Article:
Videos by OutKick
The summer just got hotter in Chicago.
That’s what happens when the Chicago Bears and one of their few consistent and dependable players do battle publicly over a contract negotiation. That’s what happens when that player tells the Earth he’s requesting a trade.
And that’s exactly what’s happening with linebacker Roquan Smith now.
Smith released a statement on Tuesday morning outlining a trade request. The statement was first released to the NFL Network but it was meant for consumption by Chicago and Bears fans.
And there was the requisite nostalgia about Smith’s youth and how he’s matured into a Bears linebacker steeped in the tradition of Dick Butkus, Mike Singletary, Brian Urlacher and others. There was a tone of wanting to play for the Bears his entire career.
But the greater point is that Smith is disappointed and possibly done with the approach of the team, particularly general manager Ryan Poles and the new front office, have taken in contract talks.
Smith said the front office “doesn’t value me.”
Smith accuses Poles of not negotiating “in good faith” and presenting “take it or leave it” offers during the negotiation that are “trying to take advantage of me.”
Ultimately, Smith said, “I don’t see a path back to the organization that I truly love.”
This is bad for the Bears — and not just because this team needs all the talent it can muster on the field to be merely mediocre.
It’s uncomfortable because how does the team answer? Does it present its side or simply take the incoming fire from Smith?
The greater message Smith’s statement sends the entire locker room can affect the season and everyone must understand that. So what to do?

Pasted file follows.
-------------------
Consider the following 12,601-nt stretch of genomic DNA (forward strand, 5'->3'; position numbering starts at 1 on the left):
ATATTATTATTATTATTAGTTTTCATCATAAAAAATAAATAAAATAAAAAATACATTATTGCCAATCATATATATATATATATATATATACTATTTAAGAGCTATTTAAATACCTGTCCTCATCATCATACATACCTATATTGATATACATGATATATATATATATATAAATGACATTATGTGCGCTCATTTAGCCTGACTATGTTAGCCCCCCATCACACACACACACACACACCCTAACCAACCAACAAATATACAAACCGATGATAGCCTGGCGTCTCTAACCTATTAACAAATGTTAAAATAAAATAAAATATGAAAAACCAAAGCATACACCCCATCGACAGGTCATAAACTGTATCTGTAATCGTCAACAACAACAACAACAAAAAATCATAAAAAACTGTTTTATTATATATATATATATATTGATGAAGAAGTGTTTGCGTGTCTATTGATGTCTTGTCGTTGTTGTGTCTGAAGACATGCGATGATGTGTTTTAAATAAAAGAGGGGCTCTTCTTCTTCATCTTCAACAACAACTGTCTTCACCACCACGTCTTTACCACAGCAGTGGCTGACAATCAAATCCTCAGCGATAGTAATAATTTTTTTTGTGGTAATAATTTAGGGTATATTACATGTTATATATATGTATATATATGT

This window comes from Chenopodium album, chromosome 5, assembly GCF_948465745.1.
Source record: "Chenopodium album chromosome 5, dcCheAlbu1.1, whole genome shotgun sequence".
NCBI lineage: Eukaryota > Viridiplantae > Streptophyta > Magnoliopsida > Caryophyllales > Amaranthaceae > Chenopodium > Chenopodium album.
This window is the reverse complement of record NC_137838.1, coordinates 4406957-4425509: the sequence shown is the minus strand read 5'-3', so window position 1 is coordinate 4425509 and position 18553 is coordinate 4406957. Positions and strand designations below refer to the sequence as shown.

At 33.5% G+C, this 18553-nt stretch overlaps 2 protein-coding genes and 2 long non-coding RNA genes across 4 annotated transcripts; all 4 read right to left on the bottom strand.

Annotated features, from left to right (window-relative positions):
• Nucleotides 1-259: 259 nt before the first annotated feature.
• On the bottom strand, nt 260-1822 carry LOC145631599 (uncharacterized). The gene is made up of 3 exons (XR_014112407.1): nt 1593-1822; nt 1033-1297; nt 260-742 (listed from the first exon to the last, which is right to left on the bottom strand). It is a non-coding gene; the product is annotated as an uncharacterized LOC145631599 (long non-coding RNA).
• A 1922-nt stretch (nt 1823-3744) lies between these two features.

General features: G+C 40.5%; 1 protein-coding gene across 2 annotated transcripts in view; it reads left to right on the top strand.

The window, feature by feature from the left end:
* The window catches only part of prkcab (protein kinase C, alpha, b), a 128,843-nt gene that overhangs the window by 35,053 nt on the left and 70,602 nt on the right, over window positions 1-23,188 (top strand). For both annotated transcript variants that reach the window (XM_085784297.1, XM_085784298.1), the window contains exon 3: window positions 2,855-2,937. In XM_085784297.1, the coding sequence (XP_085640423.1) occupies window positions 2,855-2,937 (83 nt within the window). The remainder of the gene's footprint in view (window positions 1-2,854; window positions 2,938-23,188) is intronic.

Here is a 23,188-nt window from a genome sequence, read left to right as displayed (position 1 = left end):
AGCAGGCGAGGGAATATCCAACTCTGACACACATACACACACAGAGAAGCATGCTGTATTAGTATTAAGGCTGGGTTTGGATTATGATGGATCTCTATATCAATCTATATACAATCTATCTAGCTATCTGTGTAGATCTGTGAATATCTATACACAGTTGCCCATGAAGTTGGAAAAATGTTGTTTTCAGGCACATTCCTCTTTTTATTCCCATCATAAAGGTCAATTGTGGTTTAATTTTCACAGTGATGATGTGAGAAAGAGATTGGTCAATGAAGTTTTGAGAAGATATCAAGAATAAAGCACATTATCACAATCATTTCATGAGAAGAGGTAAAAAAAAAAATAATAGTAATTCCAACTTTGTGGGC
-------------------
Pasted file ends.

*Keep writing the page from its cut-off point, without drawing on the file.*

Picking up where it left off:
Smith has been “holding in” since the start of training camp. He has reportedly been at the team’s facility every day but has not practiced. The Bears placed him on the Physically Unable to Perform list.
Everyone understands that. Teammates see their star off the ball linebacker sitting out and understand he’s conducting business.
But when Smith publicly pulls back the curtain on those negotiations as being wrong and unfair, you can bet the locker room notices.
So how will defensive end Robert Quinn respond, knowing the same Bears front office apparently giving Smith a rough time can cut or trade him and save nearly $13 million in salary cap space this year and more in the coming years?
What opinion will veteran safety Eddie Jackson have of a front office he knows can next year get rid of him at age 30 and save up to $27 million in cap space over the final two years of his contract?
And what will any of the Bears younger players think considering they might some day have representatives sitting across the table from the front office Smith just slimed?
It’s a sticky situation.
Adversarial contract situations often are when unhappy star players go public.
Follow on Twitter: @ArmandoSalguero
Inside Roquan Smith’s Trade Request with OutKick 360
More and more players are entering contract negotiations without an agent. Is this a new trend?